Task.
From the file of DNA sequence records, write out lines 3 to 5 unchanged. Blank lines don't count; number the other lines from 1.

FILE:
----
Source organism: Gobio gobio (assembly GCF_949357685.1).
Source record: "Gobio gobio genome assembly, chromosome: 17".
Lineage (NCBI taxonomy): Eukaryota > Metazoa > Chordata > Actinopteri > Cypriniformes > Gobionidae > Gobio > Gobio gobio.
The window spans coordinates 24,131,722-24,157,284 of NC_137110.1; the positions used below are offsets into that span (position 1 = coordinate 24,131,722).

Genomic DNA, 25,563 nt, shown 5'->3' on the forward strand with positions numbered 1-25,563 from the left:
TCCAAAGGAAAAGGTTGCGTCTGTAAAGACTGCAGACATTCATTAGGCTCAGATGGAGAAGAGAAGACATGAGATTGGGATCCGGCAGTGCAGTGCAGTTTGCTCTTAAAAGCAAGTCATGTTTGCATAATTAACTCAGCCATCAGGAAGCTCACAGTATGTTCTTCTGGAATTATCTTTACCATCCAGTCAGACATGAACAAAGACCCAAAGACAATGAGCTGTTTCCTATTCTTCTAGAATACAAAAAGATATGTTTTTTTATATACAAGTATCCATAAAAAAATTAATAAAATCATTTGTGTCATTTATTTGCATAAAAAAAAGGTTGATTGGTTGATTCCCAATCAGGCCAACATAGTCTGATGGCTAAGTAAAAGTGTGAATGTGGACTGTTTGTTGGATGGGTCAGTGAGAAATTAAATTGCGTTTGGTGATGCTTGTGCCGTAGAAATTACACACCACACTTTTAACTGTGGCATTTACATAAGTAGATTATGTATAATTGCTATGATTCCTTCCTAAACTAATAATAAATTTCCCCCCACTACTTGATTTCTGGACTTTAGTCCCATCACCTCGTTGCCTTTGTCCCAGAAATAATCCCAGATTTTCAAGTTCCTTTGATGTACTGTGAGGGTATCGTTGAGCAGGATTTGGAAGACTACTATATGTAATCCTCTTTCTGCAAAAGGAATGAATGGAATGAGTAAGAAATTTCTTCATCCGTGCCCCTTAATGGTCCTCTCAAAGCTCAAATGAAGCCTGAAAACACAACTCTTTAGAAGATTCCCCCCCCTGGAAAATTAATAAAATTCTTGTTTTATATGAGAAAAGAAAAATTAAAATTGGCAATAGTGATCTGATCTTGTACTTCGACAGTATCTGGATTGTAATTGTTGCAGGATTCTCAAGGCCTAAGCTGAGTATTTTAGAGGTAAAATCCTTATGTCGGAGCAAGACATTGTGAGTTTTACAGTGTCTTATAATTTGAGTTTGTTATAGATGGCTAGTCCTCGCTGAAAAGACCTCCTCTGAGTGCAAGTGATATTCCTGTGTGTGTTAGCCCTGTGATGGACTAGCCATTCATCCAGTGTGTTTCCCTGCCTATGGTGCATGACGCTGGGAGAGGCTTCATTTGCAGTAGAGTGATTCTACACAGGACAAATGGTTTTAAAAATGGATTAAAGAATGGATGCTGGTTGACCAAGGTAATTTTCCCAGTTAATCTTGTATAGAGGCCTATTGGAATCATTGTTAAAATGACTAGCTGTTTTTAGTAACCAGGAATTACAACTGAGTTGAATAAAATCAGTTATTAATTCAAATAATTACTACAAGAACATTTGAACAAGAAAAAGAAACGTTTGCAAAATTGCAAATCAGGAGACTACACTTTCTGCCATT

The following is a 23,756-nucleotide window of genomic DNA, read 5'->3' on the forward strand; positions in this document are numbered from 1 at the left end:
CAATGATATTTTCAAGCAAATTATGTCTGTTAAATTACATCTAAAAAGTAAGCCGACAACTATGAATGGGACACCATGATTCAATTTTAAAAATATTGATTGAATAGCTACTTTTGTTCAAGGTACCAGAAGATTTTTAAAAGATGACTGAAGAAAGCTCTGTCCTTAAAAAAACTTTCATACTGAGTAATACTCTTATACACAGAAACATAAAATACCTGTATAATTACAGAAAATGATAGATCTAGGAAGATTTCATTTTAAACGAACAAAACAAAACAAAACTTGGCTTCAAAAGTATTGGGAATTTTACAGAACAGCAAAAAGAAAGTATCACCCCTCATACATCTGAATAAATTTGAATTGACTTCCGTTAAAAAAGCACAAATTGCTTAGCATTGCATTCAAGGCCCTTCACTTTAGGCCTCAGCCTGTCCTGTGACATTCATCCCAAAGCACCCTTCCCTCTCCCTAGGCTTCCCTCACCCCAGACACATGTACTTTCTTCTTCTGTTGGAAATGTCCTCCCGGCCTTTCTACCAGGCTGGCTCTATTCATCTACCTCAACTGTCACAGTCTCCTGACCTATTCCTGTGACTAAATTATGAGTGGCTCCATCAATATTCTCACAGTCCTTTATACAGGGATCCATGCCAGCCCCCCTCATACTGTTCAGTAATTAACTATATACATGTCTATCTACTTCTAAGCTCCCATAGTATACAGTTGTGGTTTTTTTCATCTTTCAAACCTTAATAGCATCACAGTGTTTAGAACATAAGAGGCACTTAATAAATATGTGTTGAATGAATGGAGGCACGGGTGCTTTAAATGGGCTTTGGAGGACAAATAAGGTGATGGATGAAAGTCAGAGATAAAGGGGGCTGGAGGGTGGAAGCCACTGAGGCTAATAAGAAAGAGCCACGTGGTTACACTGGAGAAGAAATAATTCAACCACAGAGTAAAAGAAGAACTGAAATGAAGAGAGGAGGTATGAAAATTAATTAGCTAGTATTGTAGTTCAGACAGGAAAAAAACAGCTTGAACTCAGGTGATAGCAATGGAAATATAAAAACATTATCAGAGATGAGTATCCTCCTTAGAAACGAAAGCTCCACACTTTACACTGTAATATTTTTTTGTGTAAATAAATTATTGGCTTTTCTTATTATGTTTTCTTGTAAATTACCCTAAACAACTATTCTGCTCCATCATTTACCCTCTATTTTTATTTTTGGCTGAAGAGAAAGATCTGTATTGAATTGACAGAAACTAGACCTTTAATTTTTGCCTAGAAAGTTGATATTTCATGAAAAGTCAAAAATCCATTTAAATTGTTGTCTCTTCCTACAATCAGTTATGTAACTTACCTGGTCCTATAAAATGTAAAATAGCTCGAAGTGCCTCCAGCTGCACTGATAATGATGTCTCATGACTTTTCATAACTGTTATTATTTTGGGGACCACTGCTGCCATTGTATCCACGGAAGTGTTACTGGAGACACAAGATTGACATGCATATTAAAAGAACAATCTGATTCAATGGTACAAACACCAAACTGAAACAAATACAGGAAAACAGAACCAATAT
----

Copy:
Lineage (NCBI taxonomy): Eukaryota > Metazoa > Chordata > Actinopteri > Cypriniformes > Gobionidae > Gobio > Gobio gobio.
The window spans coordinates 24,131,722-24,157,284 of NC_137110.1; the positions used below are offsets into that span (position 1 = coordinate 24,131,722).

Genomic DNA, 25,563 nt, shown 5'->3' on the forward strand with positions numbered 1-25,563 from the left: